Tracker Case Study

This is the story of how Clearcode scoped and built the MVP for one of our internal projects — tracker.

Every AdTech and MarTech platform is different.

Demand-side platforms (DSPs), for example, help advertisers purchase inventory from publishers on an impression by impression basis via real-time bidding (RTB).

Customer data platforms (CDPs), on the other hand, collect first-party data from a range of sources, create single customer views (SCVs), and push audiences to other systems and tools.

Although the functionality and goal of AdTech and MarTech platforms varies, they all have one thing in common; they all need a component that collects and delivers data from different sources (e.g. websites) to different systems (e.g. DSPs).

This component is known as a tracker.

Key points:

  • The tracker is used to collect event data (e.g. impressions, clicks, and video metrics) from different sources.
  • We designed and built our own tracker system that can be used for future client projects.
  • It’s part of our AdTech Foundations — various components that can be used to help our clients save months of development time and tens of thousands of dollars when building AdTech and MarTech platforms.
  • We chose the programming languages and technology stacks by running benchmark tests.
  • The two best performing technology stacks were Go (aka Golang) and Nginx + Lua, but chose Go because of its growing popularity.
  • By using our tracker in your AdTech or MarTech development project, you can save thousands in development costs and months of development time.

Our tracker can be used to collect event data for AdTech & MarTech platforms.

Krzysiek Trębicki, project manager of Tracker


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Here’s an overview of the development process we followed when building the tracker: The development phase for building our tracker

MVP Scoping Phase

The goal of the Minimum Viable Product (MVP) Scoping phase was to define the scope of the project and select the architecture and tech stack.

We achieved this by doing the following:

Creating a Story Map

We started the project by creating a story map to help us:

  • Define the key components and features of the tracker.
  • Identify and solve the main technical challenges, such as performance, speed, and scalability.
  • Decide what events the tracker should collect and how it will do it.
Here’s an overview of what the story map looked like: The story map for the tracker's MVP

Defining the Functional Requirements

Based on the results from the story mapping sessions, we created a list of functional requirements for the tracker.

The functional requirements relate to the features and processes of the tracker.

We identified that the tracker would need to:

  • Receive and handle multiple types of requests (impressions, clicks, conversions, etc.).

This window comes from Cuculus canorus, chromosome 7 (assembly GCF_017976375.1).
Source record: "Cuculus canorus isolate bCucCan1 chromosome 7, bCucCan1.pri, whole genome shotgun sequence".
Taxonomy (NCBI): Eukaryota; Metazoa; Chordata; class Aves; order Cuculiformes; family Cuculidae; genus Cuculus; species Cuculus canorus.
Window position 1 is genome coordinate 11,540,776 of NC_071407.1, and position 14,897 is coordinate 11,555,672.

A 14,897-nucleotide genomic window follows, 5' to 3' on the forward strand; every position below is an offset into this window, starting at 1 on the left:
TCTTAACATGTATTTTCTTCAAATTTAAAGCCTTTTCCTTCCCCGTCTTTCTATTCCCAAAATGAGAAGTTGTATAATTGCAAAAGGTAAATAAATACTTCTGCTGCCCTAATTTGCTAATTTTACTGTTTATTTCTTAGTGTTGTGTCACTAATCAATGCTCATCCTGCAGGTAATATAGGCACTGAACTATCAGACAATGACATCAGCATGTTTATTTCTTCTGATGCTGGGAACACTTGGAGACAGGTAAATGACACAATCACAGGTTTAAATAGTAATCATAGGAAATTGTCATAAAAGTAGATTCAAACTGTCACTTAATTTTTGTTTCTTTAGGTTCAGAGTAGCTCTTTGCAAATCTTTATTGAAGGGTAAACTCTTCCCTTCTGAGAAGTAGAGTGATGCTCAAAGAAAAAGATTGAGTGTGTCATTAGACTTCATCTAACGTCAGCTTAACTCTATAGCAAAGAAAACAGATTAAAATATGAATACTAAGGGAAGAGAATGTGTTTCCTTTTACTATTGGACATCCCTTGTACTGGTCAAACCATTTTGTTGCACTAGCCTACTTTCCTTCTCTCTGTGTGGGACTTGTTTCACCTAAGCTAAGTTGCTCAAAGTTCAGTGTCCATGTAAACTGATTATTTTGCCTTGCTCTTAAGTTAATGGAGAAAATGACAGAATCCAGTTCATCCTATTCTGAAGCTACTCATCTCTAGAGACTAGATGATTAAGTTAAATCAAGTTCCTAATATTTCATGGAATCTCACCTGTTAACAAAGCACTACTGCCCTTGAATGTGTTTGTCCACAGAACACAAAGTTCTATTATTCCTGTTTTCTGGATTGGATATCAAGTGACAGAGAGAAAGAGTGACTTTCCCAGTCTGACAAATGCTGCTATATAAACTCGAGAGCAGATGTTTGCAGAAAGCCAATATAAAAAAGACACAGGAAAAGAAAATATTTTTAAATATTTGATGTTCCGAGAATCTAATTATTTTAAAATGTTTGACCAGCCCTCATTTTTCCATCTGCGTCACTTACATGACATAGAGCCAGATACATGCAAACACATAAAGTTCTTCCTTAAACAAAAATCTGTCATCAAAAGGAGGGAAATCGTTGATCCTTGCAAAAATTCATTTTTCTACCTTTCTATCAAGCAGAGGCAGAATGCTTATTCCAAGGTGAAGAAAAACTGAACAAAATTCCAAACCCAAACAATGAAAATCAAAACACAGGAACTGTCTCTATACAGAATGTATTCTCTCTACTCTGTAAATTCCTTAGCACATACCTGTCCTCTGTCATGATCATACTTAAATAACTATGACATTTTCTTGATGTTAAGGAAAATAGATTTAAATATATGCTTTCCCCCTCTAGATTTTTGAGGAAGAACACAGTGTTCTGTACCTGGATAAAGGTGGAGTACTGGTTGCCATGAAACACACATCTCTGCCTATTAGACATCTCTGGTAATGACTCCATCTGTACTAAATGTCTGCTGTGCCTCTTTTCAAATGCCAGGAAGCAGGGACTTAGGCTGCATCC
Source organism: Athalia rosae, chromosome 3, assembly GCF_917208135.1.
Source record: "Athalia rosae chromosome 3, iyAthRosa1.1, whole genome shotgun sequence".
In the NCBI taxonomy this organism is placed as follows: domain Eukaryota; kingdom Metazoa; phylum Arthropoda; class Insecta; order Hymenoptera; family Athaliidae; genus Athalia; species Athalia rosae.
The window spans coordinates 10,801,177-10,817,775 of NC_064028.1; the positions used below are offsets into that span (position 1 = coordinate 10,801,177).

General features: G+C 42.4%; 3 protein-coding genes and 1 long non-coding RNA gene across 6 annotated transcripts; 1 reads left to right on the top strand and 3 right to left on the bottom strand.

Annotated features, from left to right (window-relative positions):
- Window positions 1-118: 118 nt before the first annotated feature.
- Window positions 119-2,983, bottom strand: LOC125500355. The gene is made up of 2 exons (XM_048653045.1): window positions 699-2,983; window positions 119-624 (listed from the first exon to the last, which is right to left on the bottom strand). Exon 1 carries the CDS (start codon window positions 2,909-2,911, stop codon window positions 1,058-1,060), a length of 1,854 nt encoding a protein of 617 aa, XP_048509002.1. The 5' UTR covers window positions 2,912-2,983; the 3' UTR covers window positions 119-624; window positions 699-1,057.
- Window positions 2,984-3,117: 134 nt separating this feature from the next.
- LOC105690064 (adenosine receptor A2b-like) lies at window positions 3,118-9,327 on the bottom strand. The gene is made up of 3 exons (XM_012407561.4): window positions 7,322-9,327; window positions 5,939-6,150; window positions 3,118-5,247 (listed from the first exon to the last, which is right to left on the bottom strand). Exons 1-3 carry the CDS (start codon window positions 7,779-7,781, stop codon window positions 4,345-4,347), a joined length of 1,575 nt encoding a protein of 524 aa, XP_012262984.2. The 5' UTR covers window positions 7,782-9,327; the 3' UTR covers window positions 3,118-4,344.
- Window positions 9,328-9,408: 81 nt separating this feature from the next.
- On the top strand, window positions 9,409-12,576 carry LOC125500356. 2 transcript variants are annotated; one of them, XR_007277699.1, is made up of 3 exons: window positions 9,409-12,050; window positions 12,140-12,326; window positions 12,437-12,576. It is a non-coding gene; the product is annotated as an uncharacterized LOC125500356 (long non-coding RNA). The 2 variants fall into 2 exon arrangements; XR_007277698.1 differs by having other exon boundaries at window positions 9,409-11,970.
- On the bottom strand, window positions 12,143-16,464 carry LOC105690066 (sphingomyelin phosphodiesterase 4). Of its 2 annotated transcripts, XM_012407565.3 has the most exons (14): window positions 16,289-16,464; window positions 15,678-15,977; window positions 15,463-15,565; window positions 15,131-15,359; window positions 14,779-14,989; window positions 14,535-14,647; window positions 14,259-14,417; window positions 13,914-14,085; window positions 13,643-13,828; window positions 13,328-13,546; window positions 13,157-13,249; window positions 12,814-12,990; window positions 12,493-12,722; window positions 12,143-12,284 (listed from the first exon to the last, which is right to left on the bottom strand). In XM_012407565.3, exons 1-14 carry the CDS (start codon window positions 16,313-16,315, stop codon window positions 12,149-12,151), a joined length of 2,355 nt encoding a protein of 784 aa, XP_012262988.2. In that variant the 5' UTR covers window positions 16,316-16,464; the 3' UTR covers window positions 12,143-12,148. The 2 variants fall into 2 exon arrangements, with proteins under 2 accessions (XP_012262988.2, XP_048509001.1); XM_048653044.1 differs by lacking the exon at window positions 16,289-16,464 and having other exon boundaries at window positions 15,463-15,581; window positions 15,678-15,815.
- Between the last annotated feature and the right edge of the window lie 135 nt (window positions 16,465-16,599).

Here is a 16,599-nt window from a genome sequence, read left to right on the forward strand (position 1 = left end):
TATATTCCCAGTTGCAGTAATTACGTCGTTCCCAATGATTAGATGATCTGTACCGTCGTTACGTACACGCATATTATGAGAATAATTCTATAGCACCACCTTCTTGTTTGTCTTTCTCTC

• Process requests and generate events with proper dimensions and metrics.
  • Allow request types and preprocessing of events to be configured.
  • Extend its basic functionalities with plugins by exposing its API.
  • Expose generated events to specified collectors (plugins) and allow them to be attached to specific event types by configuration.
  • Include built-in log and queue collectors.
  • Include a built-in plugin for our budget management component, banker.
  • Support request redirects.

Defining the Non-Functional Requirements

The non-functional requirements of the project aren’t connected with building a working product, but are connected to the performance, scalability, security, delivery, and interoperability of the tracker.

We identified the following non-functional requirements of tracker:

  • High availability (99.999%).
  • High requests per second (2000 requests/s).
  • Low requests processing latency (15 ms on average).
  • Security
    • Privacy — e.g. ensuring we don’t expose personal data to third parties when we need to share it with other components.
    • Availability — ensure the platform won’t be impacted by a distributed denial-of-service (DDoS) from bad requests.
  • Deployable to AWS, GCP, and Azure.
  • Ability to integrate with custom plugins.
  • Ability to integrate with other DSP components such as the banker.
  • Platform scalability — the tracker needs to be able to handle large increases in events.
  • Idempotency — processing the same logs many times in case of errors or temporary unavailability

Selecting the Architecture and Tech Stack

We selected the architecture and tech stack for the tracker project by:

  • Researching benchmarking tools used for testing the performance of the programming languages.
  • Comparing different variations of the technology stack.

Benchmark tools research

We researched different benchmark tools to help us select the right programming language for the tracker.

The main metrics we wanted to test were:

  • Latency of requests